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Critics of the State Government's bus privatisation plans for the inner west say a similar scheme in Newcastle has created a public backlash.
“We know that privatising essential services does not necessarily improve them but rather reduces them as private operators seek to maximise their profits and minimize their overheads,” Ms Leong said.
“This privatisation could mean reduced services to commuters and public transport users in the inner west.”
“There has been a groundswell of support in our community to keep inner west buses in public hands,” she said.
“The privatisation of Sydney’s buses will lead to fewer stops, fewer buses and longer journeys times.”
Rail, Tram and Bus Union divisional secretary Chris Preston said NSW Minister for Transport and Infrastructure Andrew Constance had ignored the wishes of thousands of Sydney commuters.
“I completely understand why the community is furious,” Mr Preston said.
He said commuters were right to be concerned, pointing to the Newcastle sell-off to Keolis Downer last year.
“The privatisation of Sydney’s buses will lead to fewer stops, fewer buses and longer journey times,” he said.
Newcastle routes were overhauled in January, and have sparked protests, community meetings of up to 1000 people, and social media campaigns.
Newcastle University students are among those hardest hit by the route changes, as many now struggle to get to, and between, the two campuses.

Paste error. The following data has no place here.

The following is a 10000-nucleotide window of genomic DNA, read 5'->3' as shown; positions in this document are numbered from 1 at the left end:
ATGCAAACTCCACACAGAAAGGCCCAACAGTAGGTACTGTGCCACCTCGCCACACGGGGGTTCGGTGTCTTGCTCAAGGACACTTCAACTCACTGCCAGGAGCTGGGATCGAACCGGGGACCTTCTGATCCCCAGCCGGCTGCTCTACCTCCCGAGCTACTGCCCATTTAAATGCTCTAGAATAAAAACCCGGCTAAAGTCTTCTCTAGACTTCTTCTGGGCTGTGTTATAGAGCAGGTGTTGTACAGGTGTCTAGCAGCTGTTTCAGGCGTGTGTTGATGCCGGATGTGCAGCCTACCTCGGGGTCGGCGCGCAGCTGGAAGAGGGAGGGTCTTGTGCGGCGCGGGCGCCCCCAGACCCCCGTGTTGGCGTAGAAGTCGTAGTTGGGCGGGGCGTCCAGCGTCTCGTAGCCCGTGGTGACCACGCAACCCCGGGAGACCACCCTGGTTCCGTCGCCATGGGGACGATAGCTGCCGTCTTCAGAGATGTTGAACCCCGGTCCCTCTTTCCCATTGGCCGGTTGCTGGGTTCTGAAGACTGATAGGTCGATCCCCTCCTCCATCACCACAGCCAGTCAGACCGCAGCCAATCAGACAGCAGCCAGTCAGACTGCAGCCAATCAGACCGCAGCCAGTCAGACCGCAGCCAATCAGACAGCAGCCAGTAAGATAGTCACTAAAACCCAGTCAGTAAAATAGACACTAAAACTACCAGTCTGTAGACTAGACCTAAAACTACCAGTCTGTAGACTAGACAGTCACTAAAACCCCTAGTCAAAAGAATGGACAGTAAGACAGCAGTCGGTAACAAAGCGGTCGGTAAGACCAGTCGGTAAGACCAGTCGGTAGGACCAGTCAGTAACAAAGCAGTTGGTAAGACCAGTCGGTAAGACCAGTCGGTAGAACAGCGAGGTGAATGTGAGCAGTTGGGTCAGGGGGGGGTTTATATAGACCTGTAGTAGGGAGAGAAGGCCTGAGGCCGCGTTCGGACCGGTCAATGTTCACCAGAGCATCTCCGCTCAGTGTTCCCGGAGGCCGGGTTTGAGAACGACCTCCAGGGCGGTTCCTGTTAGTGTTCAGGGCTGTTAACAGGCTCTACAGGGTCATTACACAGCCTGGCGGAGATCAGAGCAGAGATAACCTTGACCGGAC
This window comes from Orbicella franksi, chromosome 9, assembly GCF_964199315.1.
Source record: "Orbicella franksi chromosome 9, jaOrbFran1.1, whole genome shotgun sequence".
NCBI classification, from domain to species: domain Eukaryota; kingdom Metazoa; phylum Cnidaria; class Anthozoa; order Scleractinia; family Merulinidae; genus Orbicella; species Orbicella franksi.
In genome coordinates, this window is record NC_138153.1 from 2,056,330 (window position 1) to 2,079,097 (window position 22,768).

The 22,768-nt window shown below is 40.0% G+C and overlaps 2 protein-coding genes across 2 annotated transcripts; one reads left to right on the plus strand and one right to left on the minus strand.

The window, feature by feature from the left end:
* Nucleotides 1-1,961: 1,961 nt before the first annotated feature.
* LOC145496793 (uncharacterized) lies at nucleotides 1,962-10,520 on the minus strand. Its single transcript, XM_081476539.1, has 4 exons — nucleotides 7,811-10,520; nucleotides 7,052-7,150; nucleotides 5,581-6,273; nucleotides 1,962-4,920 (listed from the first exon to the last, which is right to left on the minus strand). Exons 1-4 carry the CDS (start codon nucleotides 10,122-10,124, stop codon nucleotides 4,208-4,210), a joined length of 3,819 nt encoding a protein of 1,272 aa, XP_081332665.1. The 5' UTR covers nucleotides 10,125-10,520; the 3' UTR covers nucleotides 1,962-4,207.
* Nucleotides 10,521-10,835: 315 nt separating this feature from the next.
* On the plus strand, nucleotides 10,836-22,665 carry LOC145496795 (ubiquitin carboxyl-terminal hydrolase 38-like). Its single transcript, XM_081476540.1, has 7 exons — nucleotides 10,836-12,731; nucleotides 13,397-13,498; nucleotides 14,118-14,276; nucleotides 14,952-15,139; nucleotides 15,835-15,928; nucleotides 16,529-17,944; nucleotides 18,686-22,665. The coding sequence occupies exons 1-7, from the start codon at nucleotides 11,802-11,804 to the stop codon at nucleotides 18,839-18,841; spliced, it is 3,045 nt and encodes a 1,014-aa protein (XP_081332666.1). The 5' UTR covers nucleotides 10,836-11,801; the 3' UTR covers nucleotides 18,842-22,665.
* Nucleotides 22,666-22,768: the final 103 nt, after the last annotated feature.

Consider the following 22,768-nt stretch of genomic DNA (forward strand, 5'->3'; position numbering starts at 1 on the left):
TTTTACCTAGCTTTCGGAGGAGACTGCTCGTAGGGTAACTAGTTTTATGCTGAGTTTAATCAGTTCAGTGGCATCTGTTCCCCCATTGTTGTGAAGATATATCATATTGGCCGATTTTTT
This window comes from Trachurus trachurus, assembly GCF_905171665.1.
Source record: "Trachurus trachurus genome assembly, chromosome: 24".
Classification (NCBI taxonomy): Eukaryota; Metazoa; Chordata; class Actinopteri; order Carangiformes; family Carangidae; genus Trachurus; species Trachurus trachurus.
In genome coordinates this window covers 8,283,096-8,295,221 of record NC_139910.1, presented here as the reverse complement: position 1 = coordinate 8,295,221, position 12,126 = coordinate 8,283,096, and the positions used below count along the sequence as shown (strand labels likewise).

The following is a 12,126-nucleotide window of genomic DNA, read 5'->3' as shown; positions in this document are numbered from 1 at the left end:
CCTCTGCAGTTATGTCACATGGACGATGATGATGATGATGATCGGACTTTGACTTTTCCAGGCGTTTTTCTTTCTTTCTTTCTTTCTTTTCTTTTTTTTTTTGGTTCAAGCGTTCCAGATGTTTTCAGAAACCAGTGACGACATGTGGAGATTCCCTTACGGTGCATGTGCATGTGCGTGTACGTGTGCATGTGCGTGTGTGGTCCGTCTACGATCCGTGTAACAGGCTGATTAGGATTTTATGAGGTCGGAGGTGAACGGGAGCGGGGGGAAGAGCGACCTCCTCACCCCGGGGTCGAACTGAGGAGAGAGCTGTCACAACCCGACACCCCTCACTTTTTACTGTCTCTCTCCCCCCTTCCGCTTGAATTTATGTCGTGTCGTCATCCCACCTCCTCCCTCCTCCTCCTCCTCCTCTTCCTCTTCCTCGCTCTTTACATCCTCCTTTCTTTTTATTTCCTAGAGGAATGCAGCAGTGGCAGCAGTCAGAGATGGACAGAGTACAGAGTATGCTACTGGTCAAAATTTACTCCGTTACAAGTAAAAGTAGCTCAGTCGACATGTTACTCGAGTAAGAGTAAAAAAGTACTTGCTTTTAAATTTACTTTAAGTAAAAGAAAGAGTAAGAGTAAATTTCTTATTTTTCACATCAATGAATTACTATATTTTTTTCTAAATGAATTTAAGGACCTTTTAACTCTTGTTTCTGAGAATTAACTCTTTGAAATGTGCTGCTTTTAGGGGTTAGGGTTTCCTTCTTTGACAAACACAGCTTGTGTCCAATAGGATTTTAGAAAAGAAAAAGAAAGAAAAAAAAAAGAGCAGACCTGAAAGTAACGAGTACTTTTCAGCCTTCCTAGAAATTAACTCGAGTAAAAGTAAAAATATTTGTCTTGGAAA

The Newcastle University Students Association has penned a letter to Mr Constance, condemning the government for “ignoring the community’s concern with the sell-off”.
The association said buses were often late or did not show up, and that some students had to catch three or four buses, instead of one, to get to class.
Jasmin Ward, a Newcastle University student and bus commuter, said the route changes had been the biggest flaw in the privatisation.
“The routes are now shorter and don't actually go to the main points of the city,” Miss Ward said.
“A lot of the services people need are in the CBD, and buses only get them halfway there or they have to change busses,” she said.
“I cannot see how privatisation would solve any problems in Sydney. Really, it would likely exacerbate them or create new ones.”
A Transport for NSW spokesperson said the people of the Inner West would experience significantly improved bus services under Transit Systems which will being operating from July 1.
"From day one, customers will be able to order an on-demand bus with five mini-buses operating in the Canada Bay, Concord and Strathfield areas seven days a week."
"These services are designed to better connect customers with existing mass transit services in Region 6. For example. they will connect poorly serviced areas around Rhodes, Concord and Mortlake, with high frequency ferry services at Cabaret and express rail services at Strathfield."
Keolis Downer was contacted for comment.